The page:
Debbie Dance Uhrig
This week I’m journeying back to my childhood for some terrific memories. Around the end of October each year mom would surprise us with homemade yeast donuts. Cold apple cider would be on hand and we would watch with anticipation as she ‘fried’ up the annual treat. As I recall we got one donut that night along with a few donut holes. Then the next morning we enjoyed them for breakfast. Man those were good times my friends. There’s nothing wrong with this tradition unless you prepare donuts every other week!
A few weeks ago I decided I would write a new yeast donut recipe, except they would be baked. I’m sure someday I’ll try ‘baked’ donuts again, but for now: “If you’re going to indulge in a donut, eat it FRIED!” The baked donuts had good flavor but the texture was something between a donut and a bagel. My assistant, Bonnie & I decided that we would change things again and go for a baking powder cake donut. We took away the age-old fear of yeast by doing a baking powder donut. And lastly instead of using my brand new deep fat fryer we fried the donuts in cast iron skillets. This way it doesn’t matter whether you own a deep fat fryer, you can still make donuts!
You will find this recipe is very tasty. The only thing that may pester you is the stickiness of the dough. Make sure you chill the dough as indicated. When you roll the dough use lots of flour and only roll a few at a time. This way the rest of the dough stays chilled.
The great things about these donuts is they can be cut and then quick-frozen on a parchment covered pan. After freezing place in a secure freezer bag. You will need to thaw them before frying because drastic changes in temperature will make the oil foam. The best ‘rise’ is seen when they are fried right after cutting. After freezing they rise nicely, but not quite as high as before.
We tried the donuts with pumpkin pie spice but felt it got stronger as the donut cooled, so we settled on cinnamon instead. The extra yolks also helped in the emulsifying stage.
You will need a thermometer to fry donuts. Or, as one guest commented: ‘You can fry in an electric skillet.’ Keep the heat right at 325 degrees. At 350 degrees plus they get too brown. At 300 degrees they don’t brown enough; instead they absorb excessive grease.
Wouldn’t it be fun to get up Christmas morning and fry donuts? They could be cut the night before and covered and chilled in the refrigerator! For the embellishment we chose powdered sugar or cinnamon sugar. Icing can be used, but we just chose not to. One guest stated they would like to make a coffee glaze for these. I thought this was a grand idea.
Everyone always wants to know what I’ve been up to lately. Allow me to state that I’m not sure our family has enjoyed a meal together all week. It’s been crazy. I drove back to Platte City for the memorial service of a good friend & mentor. Of course this meant I darted by Trader Joe’s on the way back home. Our high school football team is in the play-offs, so Friday night was spent at the football field. Saturday we assisted in a fundraiser for a young man here in Branson West who is battling cancer. Our community is extremely supportive in these situations and the benefit was very successful.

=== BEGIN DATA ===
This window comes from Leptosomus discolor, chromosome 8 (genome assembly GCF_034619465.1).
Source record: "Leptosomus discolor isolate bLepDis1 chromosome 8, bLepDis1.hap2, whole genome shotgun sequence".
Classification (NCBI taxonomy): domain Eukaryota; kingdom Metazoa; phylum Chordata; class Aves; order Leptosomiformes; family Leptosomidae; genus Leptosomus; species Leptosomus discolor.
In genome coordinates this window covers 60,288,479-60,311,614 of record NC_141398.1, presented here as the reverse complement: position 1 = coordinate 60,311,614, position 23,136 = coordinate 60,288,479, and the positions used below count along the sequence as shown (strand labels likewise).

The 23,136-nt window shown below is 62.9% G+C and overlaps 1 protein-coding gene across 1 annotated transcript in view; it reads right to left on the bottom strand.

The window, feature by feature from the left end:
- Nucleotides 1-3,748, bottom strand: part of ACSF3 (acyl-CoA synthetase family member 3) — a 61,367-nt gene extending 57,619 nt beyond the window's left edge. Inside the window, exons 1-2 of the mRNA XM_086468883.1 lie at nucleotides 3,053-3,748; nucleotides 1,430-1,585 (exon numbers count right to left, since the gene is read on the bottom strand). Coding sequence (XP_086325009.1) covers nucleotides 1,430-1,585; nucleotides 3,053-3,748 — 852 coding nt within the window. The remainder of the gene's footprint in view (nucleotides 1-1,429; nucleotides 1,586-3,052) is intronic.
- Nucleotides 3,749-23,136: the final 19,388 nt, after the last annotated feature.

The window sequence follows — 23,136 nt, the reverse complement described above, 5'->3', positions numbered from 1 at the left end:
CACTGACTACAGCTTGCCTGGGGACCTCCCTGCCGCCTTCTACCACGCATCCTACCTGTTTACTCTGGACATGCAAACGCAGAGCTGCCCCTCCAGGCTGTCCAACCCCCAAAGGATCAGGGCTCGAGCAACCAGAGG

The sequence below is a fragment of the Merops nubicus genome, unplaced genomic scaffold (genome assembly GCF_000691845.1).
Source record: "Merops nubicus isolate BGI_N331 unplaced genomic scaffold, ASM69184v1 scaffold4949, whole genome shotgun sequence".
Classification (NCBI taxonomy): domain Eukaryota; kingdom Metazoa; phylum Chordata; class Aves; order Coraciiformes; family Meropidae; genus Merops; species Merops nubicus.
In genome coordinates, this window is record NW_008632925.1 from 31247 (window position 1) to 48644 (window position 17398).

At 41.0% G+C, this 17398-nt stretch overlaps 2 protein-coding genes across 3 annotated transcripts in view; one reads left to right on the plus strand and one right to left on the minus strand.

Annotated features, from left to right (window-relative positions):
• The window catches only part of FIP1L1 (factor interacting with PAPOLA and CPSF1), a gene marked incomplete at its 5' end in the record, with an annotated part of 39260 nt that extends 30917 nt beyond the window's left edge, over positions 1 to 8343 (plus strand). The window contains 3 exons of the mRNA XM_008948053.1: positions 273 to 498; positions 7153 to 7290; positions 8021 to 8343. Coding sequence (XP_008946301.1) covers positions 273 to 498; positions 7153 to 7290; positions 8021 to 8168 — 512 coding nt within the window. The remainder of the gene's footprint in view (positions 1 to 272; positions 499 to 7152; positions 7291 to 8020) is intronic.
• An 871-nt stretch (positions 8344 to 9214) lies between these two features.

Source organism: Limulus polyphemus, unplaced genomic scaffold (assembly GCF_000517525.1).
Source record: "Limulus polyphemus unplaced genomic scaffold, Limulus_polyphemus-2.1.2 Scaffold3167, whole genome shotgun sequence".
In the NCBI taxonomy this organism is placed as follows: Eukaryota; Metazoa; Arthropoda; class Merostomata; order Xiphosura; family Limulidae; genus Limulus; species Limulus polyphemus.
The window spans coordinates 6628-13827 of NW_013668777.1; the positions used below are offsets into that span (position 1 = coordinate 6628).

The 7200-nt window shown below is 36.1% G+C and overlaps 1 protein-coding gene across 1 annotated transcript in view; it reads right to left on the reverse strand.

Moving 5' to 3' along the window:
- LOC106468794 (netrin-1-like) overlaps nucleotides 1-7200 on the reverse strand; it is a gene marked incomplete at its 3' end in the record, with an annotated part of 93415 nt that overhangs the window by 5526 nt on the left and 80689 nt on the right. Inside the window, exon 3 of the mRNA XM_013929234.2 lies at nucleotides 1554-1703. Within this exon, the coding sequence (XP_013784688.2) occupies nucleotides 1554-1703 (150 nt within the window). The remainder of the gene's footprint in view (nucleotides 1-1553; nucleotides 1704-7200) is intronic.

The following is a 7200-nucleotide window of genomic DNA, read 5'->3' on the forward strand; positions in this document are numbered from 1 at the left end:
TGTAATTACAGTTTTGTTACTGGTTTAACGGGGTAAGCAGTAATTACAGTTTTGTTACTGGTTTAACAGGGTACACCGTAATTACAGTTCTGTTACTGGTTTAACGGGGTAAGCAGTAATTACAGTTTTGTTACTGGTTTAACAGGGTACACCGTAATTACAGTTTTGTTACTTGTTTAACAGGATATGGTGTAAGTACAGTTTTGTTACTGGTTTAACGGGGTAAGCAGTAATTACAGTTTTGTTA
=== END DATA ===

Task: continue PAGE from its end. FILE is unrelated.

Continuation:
Some of our young children today have never experienced hayrides, apple cider, donuts and unconditional love. Make it your purpose to create a new memory this week for the children. There are kids everywhere needing a friend, someone who will listen to them. Each and every one of us have so much to share whether we are 8 or 85! Give of yourself, and fry up a homemade donut! YUM, what a week it will be. Imagine how good a warm donut would taste to a senior adult in a care facility?
Simply yours, The Covered Dish. www.thecovereddish.com
Sour Cream Donuts
4 1/2 cups cake flour
1 teaspoon salt
3 1/2 teaspoons baking powder
1 teaspoon cinnamon
5 tablespoons softened butter, melted
4 egg yolks, large
1 cup sugar
1 cup sour cream
Combine flour, salt baking powder and cinnamon in a bowl; whisking to blend. In a mixer, beat sugar and butter together until smooth. Add egg yolks and beat until creamed. Add 1/3 of the flour mixture to the creamed sugar and butter. Add half of the sour cream, blend, and repeat ending with the flour.
Chill dough for one hour. Roll out dough 1/2 inch thick onto floured surface. Heat oil one inch deep in cast iron skillet to approximately 325 degrees. Cook until golden brown, (around 2 minutes) on the first side. Flip with a fork or spoon and cook for another 1 1/2 minutes. Drain well on paper towels then sprinkle with powdered sugar or cinnamon sugar. Icing can also be implemented.
Yields approximately 24, average size donuts.